Thai man almost loses home to monster monitor lizard

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Gigantic monitor lizard tries to get in a house in Thailand

What do you do when you witness your house being broken into by a freakishly huge monitor lizard? Record the whole incident down of course.

Attanai Thaiyuanwong was in for a rude surprise on Sunday when he arrived back at his home in Nonthaburi, Thailand, to find an unwelcome visitor trying to get into his house.

The intruder was a giant monitor lizard, that looked as tall as an adult human, was standing upright on its hind legs with its mouth around the door knob.

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In Thai tradition, monitor lizards are believed to bring good fortune to those who encounter them. Known as "Tua Ngern Tua Thong", Thais also call the reptiles "Hia!" which apparently means "F**k!".

Thaiyuanwong also posted a video on his Facebook which documented how he and his family tried to handle the situation.

According to a translation by Coconuts Bangkok, a man can be heard shouting in Thai, "Hia is in our house. It's f**king huge!", while a dog barked in the background.

A woman then said: "They say if you throw a coin at it, it will go away!"

The group continued to debate off-camera on what to do until the giant reptile wagged its tail, and everyone screamed.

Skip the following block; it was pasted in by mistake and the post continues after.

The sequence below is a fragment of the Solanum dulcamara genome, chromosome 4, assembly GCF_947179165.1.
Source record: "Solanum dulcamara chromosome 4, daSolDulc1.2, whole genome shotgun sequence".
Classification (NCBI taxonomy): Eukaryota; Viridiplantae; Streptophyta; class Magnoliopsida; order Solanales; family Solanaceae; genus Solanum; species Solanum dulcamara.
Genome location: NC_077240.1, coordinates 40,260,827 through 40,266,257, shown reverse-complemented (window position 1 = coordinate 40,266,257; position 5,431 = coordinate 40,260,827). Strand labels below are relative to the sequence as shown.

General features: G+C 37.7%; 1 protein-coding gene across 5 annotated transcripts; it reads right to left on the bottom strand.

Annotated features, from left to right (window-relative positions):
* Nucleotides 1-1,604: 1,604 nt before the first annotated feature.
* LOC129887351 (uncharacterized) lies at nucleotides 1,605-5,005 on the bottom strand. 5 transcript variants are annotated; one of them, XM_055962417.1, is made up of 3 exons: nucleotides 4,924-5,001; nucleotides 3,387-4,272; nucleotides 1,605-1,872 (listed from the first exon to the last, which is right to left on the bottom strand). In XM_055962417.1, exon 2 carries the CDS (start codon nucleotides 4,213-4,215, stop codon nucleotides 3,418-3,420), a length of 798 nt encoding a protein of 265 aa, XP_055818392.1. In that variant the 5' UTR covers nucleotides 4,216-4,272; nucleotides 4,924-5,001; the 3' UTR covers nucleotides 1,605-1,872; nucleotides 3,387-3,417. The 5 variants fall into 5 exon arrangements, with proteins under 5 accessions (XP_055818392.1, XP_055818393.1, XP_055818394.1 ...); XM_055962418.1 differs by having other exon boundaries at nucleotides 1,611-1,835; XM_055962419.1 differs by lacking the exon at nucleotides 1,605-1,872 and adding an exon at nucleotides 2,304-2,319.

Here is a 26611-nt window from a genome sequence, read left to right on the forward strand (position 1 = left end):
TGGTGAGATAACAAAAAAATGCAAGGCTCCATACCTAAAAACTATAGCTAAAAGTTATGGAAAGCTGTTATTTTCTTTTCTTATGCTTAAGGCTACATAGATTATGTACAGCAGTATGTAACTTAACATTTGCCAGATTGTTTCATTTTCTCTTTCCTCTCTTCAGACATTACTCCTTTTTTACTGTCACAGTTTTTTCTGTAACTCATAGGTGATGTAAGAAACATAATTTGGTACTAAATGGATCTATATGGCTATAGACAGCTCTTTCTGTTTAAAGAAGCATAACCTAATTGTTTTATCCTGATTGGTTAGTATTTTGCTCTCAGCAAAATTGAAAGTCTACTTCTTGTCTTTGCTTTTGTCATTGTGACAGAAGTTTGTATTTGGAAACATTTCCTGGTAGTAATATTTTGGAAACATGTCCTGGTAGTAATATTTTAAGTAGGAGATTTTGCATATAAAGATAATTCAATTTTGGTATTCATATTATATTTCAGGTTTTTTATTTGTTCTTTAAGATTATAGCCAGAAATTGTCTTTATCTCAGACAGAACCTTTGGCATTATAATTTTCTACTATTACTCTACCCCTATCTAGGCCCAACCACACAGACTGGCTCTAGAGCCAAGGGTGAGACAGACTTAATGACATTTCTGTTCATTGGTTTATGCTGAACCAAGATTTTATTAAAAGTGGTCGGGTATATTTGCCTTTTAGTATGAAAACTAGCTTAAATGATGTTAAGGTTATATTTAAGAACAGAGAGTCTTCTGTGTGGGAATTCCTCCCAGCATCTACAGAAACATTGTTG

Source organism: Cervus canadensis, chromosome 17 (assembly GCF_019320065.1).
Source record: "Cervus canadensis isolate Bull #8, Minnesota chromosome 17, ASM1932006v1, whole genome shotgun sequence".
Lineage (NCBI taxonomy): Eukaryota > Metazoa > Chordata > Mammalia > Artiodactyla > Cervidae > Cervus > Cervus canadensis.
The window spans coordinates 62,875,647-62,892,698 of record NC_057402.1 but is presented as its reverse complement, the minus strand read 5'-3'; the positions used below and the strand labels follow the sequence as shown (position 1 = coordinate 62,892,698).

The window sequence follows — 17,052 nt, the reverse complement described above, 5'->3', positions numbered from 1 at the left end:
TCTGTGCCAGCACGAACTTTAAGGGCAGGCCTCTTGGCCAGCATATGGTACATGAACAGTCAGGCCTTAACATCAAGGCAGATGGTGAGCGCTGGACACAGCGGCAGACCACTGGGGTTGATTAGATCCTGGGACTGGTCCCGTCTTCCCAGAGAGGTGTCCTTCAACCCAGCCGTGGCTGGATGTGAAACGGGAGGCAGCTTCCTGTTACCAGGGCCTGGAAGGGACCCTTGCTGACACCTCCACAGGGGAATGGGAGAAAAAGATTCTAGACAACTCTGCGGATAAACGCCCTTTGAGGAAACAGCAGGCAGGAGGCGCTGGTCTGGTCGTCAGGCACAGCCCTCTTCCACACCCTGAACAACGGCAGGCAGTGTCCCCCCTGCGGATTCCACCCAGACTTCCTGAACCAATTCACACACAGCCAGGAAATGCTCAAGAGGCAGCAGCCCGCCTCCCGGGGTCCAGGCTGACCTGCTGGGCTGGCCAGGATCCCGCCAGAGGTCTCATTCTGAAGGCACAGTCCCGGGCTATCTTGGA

Later, an unidentified man was seen trying to lure the lizard away with some rope.

See more photos of monitor lizards :

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ROME, ITALY - MAY 15: A three-year-old Komodo Dragon from Los Angeles zoo sits in the new area dedicated to Komodo Dragons at the Bioparco zoo on May 15, 2014 in Rome, Italy. The Komodo Dragon is a venomous reptile which can reach as big as 90 kilos in weight and 3 meters in length. (Photo by Giorgio Cosulich/Getty Images)
Komodo dragons ,Komodo Island, Indonesia
ZAMBIA - 2014/06/17: A monitor lizard is climbing a tree in South Luangwa National Park in eastern Zambia. (Photo by Wolfgang Kaehler/LightRocket via Getty Images)
LONDON, UNITED KINGDOM - AUGUST 08: . As part of ZSL London Zoo?s extensive enrichment programme, Raja, a 15-year-old Komodo dragon, has been given brightly coloured boomer balls filled with his favourite foods, which the 55kg (nine stone) endangered monitor lizard has to push around with his nose to reach the treats inside.  at London Zoo on August 8, 2013 in London, England. (Photo by John Phillips/UK Press via Getty Images)
Two Komodo dragons are pictured in an enclosure at the Surabaya Zoo on June 2, 2014. A different Komodo dragon died on June 2 at the Indonesian zoo infamous for hundreds of animal deaths in recent years, an official said. It was the second of the creatures -- which are the world's largest living lizards and have a venomous bite -- to die this year at Surabaya Zoo, Indonesia's largest, on the main island of Java. AFP PHOTO / JUNI KRISWANTO (Photo credit should read JUNI KRISWANTO/AFP/Getty Images)